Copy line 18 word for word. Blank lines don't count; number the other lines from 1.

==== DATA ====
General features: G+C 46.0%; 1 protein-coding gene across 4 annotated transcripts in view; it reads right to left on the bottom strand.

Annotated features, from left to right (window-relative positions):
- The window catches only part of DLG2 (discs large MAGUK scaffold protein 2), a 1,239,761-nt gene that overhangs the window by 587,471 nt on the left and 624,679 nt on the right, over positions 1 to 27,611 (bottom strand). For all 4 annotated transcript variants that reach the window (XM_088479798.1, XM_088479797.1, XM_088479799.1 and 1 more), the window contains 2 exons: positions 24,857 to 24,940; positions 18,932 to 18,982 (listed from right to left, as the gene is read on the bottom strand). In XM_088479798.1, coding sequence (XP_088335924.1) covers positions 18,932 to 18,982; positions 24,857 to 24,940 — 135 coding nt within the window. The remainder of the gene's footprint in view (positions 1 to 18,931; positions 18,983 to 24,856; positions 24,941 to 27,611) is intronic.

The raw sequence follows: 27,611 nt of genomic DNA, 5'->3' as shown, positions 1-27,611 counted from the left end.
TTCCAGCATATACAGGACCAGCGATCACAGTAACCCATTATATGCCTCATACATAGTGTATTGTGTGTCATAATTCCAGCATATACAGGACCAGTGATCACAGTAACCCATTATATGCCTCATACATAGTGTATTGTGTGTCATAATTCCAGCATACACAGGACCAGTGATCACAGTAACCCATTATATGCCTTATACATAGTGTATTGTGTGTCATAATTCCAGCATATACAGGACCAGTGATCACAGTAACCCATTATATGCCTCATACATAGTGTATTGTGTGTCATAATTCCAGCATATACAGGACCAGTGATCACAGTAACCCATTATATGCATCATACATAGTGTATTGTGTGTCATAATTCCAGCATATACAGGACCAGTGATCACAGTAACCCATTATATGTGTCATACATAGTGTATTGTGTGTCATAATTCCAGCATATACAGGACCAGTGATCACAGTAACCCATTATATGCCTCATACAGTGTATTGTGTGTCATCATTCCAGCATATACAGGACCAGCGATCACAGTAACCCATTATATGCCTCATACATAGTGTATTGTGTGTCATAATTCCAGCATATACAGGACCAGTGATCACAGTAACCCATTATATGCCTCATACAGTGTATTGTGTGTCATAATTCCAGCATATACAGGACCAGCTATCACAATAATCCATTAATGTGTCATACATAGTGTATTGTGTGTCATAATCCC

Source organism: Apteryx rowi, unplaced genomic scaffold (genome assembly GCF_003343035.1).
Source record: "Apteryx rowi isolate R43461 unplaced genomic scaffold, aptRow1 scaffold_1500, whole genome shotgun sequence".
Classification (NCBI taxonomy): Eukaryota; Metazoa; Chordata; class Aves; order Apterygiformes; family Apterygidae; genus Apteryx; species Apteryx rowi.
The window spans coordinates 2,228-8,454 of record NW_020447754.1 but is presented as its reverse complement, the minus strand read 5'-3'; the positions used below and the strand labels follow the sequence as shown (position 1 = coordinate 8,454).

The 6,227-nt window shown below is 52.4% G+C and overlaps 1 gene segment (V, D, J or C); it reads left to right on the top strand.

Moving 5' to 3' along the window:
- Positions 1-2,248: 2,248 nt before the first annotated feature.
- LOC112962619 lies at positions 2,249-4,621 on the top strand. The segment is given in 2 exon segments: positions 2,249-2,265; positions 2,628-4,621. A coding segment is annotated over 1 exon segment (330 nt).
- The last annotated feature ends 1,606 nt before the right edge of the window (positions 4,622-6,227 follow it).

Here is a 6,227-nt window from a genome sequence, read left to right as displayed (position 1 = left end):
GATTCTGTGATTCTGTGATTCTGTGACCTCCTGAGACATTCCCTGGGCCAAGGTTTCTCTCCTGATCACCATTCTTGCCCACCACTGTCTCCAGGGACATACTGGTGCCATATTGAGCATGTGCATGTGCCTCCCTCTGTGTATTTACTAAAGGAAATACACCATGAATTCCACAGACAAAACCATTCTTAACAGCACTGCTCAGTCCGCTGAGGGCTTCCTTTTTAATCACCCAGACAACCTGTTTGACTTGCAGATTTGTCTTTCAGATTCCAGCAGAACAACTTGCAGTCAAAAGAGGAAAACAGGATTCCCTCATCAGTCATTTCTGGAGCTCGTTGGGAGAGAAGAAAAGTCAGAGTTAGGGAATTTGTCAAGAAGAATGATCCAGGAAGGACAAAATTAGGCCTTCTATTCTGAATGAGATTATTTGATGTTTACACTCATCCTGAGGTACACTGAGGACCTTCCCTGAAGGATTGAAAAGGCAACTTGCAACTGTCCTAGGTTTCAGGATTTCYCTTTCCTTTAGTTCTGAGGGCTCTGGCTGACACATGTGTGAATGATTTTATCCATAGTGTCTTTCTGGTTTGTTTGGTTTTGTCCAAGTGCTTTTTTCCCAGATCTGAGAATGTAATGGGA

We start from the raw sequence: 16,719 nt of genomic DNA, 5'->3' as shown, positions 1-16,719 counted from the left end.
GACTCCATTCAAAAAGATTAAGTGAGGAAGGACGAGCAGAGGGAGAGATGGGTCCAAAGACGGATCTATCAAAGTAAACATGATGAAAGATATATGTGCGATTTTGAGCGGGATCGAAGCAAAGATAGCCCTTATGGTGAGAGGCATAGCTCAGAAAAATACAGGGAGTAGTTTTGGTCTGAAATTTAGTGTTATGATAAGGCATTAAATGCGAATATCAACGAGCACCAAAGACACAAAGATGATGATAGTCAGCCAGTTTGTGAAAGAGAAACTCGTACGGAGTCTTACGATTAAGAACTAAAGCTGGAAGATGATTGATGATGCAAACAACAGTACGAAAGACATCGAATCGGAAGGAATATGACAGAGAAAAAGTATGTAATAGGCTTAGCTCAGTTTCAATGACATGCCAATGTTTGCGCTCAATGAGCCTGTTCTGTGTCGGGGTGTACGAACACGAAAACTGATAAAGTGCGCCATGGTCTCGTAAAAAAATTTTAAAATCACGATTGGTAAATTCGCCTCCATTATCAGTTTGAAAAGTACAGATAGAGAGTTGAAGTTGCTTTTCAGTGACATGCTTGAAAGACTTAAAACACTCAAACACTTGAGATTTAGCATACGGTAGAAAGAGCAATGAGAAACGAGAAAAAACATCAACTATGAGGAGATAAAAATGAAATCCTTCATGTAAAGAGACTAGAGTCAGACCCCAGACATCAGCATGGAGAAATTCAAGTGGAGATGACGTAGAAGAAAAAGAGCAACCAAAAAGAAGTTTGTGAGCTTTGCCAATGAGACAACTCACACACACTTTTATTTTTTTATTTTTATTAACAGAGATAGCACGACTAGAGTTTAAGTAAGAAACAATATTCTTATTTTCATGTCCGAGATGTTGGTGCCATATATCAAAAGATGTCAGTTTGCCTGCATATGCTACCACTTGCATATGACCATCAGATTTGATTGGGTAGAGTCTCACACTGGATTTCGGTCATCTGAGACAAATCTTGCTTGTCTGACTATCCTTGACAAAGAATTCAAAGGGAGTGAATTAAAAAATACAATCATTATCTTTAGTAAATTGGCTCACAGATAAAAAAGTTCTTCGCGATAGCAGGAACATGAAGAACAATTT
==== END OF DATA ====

GACTCCATTCAAAAAGATTAAGTGAGGAAGGACGAGCAGAGGGAGAGATGGGTCCAAAGACGGATCTATCAAAGTAAACATGATGAAAGATATATGTGCGATTTTGAGCGGGATCGAAGCAAAGATAGCCCTTATGGTGAGAGGCATAGCTCAGAAAAATACAGGGAGTAGTTTTGGTCTGAAATTTAGTGTTATGATAAGGCATTAAATGCGAATATCAACGAGCACCAAAGACACAAAGATGATGATAGTCAGCCAGTTTGTGAAAGAGAAACTCGTACGGAGTCTTACGATTAAGAACTAAAGCTGGAAGATGATTGATGATGCAAACAACAGTACGAAAGACATCGAATCGGAAGGAATATGACAGAGAAAAAGTATGTAATAGGCTTAGCTCAGTTTCAATGACATGCCAATGTTTGCGCTCAATGAGCCTGTTCTGTGTCGGGGTGTACGAACACGAAAACTGATAAAGTGCGCCATGGTCTCGTAAAAAAATTTTAAAATCACGATTGGTAAATTCGCCTCCATTATCAGTTTGAAAAGTACAGATAGAGAGTTGAAGTTGCTTTTCAGTGACATGCTTGAAAGACTTAAAACACTCAAACACTTGAGATTTAGCATACGGTAGAAAGAGCAATGAGAAACGAGAAAAAACATCAACTATGAGGAGATAAAAATGAAATCCTTCATGTAAAGAGACTAGAGTCAGACCCCAGACATCAGCATGGAGAAATTCAAGTGGAGATGACGTAGAAGAAAAAGAGCAACCAAAAAGAAGTTTGTGAGCTTTGCCAATGAGACAACTCACACACACTTTTATTTTTTTATTTTTATTAACAGAGATAGCACGACTAGAGTTTAAGTAAGAAACAATATTCTTATTTTCATGTCCGAGATGTTGGTGCCATATATCAAAAGATGTCAGTTTGCCTGCATATGCTACCACTTGCATATGACCATCAGATTTGATTGGGTAGAGTCTCACACTGGATTTCGGTCATCTGAGACAAATCTTGCTTGTCTGACTATCCTTGACAAAGAATTCAAAGGGAGTGAATTAAAAAATACAATCATTATCTTTAGTAAATTGGCTCACAGATAAAAAAGTTCTTCGCGATAGCAGGAACATGAAGAACAATTT